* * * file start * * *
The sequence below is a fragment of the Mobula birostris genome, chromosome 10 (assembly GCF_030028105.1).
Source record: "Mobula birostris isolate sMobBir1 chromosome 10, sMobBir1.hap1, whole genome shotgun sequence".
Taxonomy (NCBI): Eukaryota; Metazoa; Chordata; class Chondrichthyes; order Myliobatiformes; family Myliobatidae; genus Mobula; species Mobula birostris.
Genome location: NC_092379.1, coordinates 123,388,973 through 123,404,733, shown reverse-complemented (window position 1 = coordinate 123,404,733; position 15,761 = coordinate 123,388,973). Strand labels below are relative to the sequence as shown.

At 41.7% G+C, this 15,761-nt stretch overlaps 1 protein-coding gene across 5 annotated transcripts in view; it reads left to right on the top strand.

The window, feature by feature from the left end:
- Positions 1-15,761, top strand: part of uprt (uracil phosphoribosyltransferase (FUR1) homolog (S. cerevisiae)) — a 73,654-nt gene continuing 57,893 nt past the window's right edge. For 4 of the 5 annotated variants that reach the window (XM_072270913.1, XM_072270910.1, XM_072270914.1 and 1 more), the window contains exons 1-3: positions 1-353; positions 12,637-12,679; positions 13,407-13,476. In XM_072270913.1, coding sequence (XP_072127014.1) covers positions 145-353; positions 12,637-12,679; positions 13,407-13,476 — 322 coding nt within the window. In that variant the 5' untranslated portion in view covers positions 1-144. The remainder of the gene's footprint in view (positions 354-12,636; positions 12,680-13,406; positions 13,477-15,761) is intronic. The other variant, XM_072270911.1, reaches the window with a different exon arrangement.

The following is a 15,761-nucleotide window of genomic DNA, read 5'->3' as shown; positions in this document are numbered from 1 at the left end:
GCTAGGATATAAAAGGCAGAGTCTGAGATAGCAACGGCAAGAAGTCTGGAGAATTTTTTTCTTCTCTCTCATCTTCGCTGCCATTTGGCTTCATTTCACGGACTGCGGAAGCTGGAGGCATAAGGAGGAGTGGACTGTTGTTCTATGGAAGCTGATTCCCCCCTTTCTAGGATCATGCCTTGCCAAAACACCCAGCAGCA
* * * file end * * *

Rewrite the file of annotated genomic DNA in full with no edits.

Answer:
The sequence below is a fragment of the Mobula birostris genome, chromosome 10 (assembly GCF_030028105.1).
Source record: "Mobula birostris isolate sMobBir1 chromosome 10, sMobBir1.hap1, whole genome shotgun sequence".
Taxonomy (NCBI): Eukaryota; Metazoa; Chordata; class Chondrichthyes; order Myliobatiformes; family Myliobatidae; genus Mobula; species Mobula birostris.
Genome location: NC_092379.1, coordinates 123,388,973 through 123,404,733, shown reverse-complemented (window position 1 = coordinate 123,404,733; position 15,761 = coordinate 123,388,973). Strand labels below are relative to the sequence as shown.

At 41.7% G+C, this 15,761-nt stretch overlaps 1 protein-coding gene across 5 annotated transcripts in view; it reads left to right on the top strand.

The window, feature by feature from the left end:
- Positions 1-15,761, top strand: part of uprt (uracil phosphoribosyltransferase (FUR1) homolog (S. cerevisiae)) — a 73,654-nt gene continuing 57,893 nt past the window's right edge. For 4 of the 5 annotated variants that reach the window (XM_072270913.1, XM_072270910.1, XM_072270914.1 and 1 more), the window contains exons 1-3: positions 1-353; positions 12,637-12,679; positions 13,407-13,476. In XM_072270913.1, coding sequence (XP_072127014.1) covers positions 145-353; positions 12,637-12,679; positions 13,407-13,476 — 322 coding nt within the window. In that variant the 5' untranslated portion in view covers positions 1-144. The remainder of the gene's footprint in view (positions 354-12,636; positions 12,680-13,406; positions 13,477-15,761) is intronic. The other variant, XM_072270911.1, reaches the window with a different exon arrangement.

The following is a 15,761-nucleotide window of genomic DNA, read 5'->3' as shown; positions in this document are numbered from 1 at the left end:
GCTAGGATATAAAAGGCAGAGTCTGAGATAGCAACGGCAAGAAGTCTGGAGAATTTTTTTCTTCTCTCTCATCTTCGCTGCCATTTGGCTTCATTTCACGGACTGCGGAAGCTGGAGGCATAAGGAGGAGTGGACTGTTGTTCTATGGAAGCTGATTCCCCCCTTTCTAGGATCATGCCTTGCCAAAACACCCAGCAGCA